Anesthesia teams managing pacemakers and ICDs for the perioperative period: enhanced patient safety and improved workflows
PURPOSE OF REVIEW/OBJECTIVE:There have been both technological and philosophical advances over the last decade regarding pacemakers and implanted cardioverter defibrillators (ICDs). Collectively, these devices are currently referred to as cardiac implantable electronic devices (CIEDs). Technological advances include the introduction of leadless pacemakers, subcutaneous defibrillators and cardiac event recorders, enhancements regarding compatibility of CIEDs for MRI scanning, the ability to interrogate devices remotely, and improved programming modes that preserve battery life. Philosophical advances have been mainly in the area of perioperative management of CIED patients. RECENT FINDINGS/RESULTS:Current practice recommendations now acknowledge that not every patient requires a formal interrogation of their CIED before and after surgery (as was previously recommended). The response to magnet application is standardized across manufacturer's platforms, and it is known that sources of electromagnetic interference remote from the CIED and its leads do not usually cause any interference with device function. SUMMARY/CONCLUSIONS:Educated anesthesia teams can independently manage the vast majority of CIED patients perioperatively with magnet application alone. Furthermore, this portends enhanced patient safety and improved workflows in the perioperative period.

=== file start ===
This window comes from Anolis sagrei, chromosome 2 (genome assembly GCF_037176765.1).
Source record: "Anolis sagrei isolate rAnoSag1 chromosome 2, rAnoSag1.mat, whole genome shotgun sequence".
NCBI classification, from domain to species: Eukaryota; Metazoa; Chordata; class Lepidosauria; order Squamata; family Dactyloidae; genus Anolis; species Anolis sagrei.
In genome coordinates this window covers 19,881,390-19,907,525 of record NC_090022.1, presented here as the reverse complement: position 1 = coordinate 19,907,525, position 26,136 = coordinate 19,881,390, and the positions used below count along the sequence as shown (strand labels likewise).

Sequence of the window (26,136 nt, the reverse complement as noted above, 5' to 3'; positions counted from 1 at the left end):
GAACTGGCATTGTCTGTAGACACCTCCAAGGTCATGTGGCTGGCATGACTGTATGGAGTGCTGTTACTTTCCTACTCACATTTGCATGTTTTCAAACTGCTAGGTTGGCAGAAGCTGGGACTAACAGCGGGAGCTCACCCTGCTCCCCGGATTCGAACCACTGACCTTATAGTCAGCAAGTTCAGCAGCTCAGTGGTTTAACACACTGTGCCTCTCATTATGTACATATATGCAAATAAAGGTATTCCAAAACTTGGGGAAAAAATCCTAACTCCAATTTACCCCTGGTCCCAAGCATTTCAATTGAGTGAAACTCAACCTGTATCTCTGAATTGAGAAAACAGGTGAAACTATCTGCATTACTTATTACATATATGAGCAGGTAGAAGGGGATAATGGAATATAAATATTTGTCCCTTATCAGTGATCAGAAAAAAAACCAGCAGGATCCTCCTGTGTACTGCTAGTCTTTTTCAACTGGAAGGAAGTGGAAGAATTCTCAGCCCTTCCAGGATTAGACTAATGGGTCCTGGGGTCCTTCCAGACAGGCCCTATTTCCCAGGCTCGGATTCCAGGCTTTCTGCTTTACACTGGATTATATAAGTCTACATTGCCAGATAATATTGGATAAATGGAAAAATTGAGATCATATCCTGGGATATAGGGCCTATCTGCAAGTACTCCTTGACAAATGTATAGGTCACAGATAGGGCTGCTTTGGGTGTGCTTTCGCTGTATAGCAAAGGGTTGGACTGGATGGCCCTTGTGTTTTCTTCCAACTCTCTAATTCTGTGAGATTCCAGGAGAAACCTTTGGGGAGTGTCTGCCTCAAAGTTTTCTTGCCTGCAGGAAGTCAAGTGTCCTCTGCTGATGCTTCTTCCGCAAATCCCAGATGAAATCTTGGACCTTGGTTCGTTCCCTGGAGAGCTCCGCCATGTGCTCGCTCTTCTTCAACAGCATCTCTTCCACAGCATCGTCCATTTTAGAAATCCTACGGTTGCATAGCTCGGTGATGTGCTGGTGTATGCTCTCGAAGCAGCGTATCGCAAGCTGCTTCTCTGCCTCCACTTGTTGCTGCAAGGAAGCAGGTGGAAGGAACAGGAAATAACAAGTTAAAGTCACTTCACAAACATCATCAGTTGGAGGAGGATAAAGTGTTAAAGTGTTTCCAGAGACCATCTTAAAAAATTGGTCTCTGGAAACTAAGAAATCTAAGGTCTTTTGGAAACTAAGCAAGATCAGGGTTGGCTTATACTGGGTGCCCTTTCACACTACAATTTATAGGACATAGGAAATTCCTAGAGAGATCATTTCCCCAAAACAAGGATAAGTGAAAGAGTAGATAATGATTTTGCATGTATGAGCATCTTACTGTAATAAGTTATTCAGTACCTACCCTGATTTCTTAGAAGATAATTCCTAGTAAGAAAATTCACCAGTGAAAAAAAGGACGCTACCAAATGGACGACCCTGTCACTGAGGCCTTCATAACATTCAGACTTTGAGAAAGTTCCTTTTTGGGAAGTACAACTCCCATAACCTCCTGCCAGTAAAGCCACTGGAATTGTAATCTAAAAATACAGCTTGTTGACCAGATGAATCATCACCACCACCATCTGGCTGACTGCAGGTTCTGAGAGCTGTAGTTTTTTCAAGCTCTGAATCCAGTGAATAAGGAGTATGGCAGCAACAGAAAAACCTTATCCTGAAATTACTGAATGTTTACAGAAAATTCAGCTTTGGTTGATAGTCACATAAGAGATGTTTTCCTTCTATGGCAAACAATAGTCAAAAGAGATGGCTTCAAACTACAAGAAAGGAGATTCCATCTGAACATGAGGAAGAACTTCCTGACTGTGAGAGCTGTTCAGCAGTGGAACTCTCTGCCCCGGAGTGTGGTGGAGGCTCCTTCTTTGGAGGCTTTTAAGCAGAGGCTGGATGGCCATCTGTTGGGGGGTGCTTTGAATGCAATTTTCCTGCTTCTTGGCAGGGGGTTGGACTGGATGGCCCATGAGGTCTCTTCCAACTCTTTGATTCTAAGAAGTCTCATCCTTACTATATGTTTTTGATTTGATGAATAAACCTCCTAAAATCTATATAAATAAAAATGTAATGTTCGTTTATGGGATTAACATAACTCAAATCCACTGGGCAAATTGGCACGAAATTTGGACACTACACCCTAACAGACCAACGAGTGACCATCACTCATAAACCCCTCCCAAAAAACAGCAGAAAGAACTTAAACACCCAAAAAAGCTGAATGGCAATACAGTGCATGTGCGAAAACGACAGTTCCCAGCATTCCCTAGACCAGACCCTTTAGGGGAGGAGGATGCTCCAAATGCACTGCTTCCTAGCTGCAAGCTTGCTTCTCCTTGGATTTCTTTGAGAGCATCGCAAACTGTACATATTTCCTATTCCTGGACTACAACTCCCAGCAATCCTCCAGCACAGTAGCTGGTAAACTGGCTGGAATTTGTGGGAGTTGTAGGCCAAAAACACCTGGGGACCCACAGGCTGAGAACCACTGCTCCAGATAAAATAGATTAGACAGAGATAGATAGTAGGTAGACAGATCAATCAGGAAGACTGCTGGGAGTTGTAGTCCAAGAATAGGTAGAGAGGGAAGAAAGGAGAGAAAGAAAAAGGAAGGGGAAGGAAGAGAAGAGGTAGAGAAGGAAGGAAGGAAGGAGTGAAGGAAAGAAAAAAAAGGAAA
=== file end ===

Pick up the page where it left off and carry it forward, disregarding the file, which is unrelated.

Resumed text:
Removal of foley catheters in live donor kidney transplant recipients on postoperative day 1 does not increase the incidence of urine leaks
Catheterization of the urinary bladder during kidney transplantation is essential. The optimal time to remove the Foley catheter postoperatively is not universally defined. It is our practice to remove the Foley catheter on postoperative day 1 in live donor kidney transplant recipients who meet our standardized protocol criteria. We believe that early removal of Foley catheters increases patient comfort and mobility, decreases the risk of catheter associated urinary tract infections, and allows for decreased hospital length of stay. The hypothetical risk of early removal of Foley catheters would be the increased risk of urine leak. We reviewed 120 consecutive live donor kidney transplant recipients and found that there was not an increased incidence of urine leaks in patients whose Foley catheters were removed on postoperative day 1.